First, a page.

The electret of Fig. 1 formed-under such conditions as to'receive a saturating electric charge may, in accordance with the invention, serve as an asymmetric ior non-linear conducting device because of the fact that an electromotive force applied in one direction is unable to increasethe charge between the electric terminals .of the .electret whereas an oppositely directed electrohead through which the support 13 passes. These around source 24 for motive force is presented by the device with an support the desired harmonic. In addition to effective capacitance. Under these circumserving as a tuner the coaxial provides a constances the current flow in an external circuit in e e t W y of p aci O ea o a Standing which the electret is introduced is no longer pro- Wa e symmetr ca ly a oss t e P peportional to the impressed electromotive force 5 It will be seen from the above that the circuits but varies in much the manner of current reassociated with the electret provide two rather sulting from an alternating electromotive force different o ms of t ansfo mers. In one case the impressed upon the winding of a saturated magtransformer 15 matches, at the fundamental netic core, so that in one direction the half-cycle q ncy, the coaxial feed line to the electret. impulses may be substantially Zero or t m t In the other the tuned chamber II acting as a very sm ll, and, moreover, t linearly propo n. rather unusual form of a transformer matches, at tional to the impressed electromotive force, while the preferred harmonic f eq cy, e o ctl'et in the opposite direction the half-cycle current 5? t0 the p p impulses are relatively larg In practice the system should be proportioned Fig, 2 ill tr t a ystem in which a resonance with regard to the frequencies involved so that chamb r ti H of a wave guide 12 together fundamental power led into the chamber through with a tuned electret ii is used to obtain harthe coaxial l n w ll n t b pr p ted way monic power from a source #3 of fundamental or ough the guide. n dd t harmOIllC l base frequency oscillations. The source [3 is eondeveloped in the electret should not be admitted nected to th ei tr t i: by means of coaxial to the coaxial line. The former is made possible input li is d tuned coupler 15 It is the by setting the critical or cut-off diameter of the unction of the tuning coupler i5 and its a3s0= pipe to discriminate against the fundamental ciated elements to impress on the electret ll a fleqllency- The Second Condition s met y etmaximum of fundemental frequency power from ting the i -p e ser 2 together With the th source I3 tuned circuit 23 to prevent harmonic power from The electret n which may be of the type disentering the coaxial lineclosed in Fig. 1 is electrically connected to the Inasmuch as the Performance Of an electret 15 upper a d 1Qwer supporting members m and g adversely affected by humidity the entire strucre etiv l d is m in position approxi ture enclosing the electret is preferably atmosmately along the axis of the wave guide champhericauy Sealed- A desiccating material as her II. It will be observed that these connecdicated at 23 may be included Within gauze tions place the electret across the secondary of Capsule placed in a Small Side tube 29 communithe 001113191 5 eating through its open end with thespace with- At thi point it is convenient to think of the in the resonance chamber. The diameter of the electret as a new power s r made up f a side tube is made too small to permit, entrance of large number of component electromctive forces the Oscillation energy from chamber I L l each corresponding to a harmonic of the base Over, if desired as an addltiflnal p c ut o q noy. Which one of these components n against deleterious electrical effects by the side be favored to produce useful power 111 depend tube 29, the mouth of the tube may be covered on the nature of the load nt hi h t new 40 with fine wire gauze 30., The active desiccating source is to operate. In the case at hand the agent may be anhydrous calcium sulphate. The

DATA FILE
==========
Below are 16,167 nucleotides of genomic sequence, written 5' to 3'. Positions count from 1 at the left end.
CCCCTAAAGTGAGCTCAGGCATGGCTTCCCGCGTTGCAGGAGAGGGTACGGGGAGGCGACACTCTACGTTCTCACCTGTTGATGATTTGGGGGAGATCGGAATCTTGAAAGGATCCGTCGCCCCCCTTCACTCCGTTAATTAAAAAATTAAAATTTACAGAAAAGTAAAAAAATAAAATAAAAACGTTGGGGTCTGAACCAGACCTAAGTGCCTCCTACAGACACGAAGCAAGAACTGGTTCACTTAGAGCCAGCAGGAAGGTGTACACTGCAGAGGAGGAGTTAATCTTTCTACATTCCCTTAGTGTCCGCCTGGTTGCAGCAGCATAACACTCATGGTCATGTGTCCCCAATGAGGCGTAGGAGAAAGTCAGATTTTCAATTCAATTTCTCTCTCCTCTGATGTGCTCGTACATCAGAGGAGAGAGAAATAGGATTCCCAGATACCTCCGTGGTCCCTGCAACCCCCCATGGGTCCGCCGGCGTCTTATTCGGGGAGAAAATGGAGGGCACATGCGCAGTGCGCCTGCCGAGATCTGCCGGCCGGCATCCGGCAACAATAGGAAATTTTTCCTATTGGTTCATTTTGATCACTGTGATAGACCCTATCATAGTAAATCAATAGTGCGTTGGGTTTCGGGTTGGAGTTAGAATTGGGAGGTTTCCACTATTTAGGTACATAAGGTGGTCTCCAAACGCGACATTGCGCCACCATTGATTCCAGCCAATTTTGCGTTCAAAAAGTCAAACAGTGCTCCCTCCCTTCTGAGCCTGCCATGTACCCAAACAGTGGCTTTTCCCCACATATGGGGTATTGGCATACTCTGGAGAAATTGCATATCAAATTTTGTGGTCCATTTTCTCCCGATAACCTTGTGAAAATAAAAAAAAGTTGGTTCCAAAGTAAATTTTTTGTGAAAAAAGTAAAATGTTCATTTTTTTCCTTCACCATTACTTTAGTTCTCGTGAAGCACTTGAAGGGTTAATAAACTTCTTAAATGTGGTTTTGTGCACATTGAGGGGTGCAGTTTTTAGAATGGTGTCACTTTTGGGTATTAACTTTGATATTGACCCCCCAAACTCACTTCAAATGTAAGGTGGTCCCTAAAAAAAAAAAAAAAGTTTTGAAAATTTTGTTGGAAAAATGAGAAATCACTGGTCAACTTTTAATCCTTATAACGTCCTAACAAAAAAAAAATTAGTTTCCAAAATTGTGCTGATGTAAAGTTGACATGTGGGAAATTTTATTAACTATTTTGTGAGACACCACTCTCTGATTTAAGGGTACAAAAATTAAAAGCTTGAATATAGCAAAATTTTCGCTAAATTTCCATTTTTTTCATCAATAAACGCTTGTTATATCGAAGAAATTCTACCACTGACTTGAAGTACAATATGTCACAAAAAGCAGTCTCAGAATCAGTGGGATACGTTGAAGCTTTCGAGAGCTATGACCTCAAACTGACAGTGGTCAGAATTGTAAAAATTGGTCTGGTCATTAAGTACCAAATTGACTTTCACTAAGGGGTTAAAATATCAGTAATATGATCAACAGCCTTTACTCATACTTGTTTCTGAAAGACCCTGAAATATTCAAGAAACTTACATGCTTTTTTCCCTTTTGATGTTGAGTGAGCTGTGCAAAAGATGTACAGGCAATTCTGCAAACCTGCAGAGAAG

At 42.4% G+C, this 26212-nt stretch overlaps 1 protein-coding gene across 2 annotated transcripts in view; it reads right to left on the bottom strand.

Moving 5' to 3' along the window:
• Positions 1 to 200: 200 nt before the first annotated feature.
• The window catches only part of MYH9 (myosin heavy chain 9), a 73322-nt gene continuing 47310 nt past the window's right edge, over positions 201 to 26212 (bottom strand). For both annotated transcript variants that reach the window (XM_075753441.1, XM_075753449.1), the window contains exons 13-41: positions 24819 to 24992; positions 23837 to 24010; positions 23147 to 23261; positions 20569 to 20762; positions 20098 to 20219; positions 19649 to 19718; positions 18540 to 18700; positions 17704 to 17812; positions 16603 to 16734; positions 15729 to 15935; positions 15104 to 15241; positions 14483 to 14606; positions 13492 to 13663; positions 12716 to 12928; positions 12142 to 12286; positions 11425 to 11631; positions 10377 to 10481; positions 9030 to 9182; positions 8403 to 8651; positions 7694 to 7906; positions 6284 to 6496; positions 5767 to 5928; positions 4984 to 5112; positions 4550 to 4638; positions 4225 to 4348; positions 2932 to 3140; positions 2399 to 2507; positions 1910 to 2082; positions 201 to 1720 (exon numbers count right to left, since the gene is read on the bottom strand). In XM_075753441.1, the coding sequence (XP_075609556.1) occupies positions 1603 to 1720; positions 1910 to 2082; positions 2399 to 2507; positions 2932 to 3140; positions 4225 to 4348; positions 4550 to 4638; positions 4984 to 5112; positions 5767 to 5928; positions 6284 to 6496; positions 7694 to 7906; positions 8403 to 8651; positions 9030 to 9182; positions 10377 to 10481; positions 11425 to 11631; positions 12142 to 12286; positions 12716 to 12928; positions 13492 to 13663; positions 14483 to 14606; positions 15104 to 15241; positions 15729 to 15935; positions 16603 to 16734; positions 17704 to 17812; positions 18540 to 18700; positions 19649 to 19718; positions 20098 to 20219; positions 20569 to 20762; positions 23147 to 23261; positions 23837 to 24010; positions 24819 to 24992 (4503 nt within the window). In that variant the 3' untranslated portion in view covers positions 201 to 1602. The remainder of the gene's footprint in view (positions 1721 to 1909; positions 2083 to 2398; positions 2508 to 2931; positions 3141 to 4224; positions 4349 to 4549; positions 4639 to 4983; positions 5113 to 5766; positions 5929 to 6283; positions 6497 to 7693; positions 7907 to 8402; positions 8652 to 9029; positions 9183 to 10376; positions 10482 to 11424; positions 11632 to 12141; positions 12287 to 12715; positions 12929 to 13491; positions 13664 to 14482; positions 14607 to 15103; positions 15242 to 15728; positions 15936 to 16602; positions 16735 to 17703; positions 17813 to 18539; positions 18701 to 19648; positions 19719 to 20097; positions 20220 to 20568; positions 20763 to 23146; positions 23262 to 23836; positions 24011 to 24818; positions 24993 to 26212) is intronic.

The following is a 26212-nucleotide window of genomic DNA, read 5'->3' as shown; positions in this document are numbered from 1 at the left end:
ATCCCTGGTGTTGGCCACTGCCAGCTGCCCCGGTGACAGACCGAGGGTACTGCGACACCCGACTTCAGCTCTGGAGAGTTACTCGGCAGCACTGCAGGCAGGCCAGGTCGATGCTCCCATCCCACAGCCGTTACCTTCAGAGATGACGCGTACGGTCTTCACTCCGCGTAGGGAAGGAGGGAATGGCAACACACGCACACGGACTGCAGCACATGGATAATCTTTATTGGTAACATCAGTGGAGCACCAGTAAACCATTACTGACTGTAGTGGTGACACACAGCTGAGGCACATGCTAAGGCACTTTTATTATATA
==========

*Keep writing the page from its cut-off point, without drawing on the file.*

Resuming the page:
wave guide I2 serves as the load and the tuned e t b 29 may be readily removed and a. re-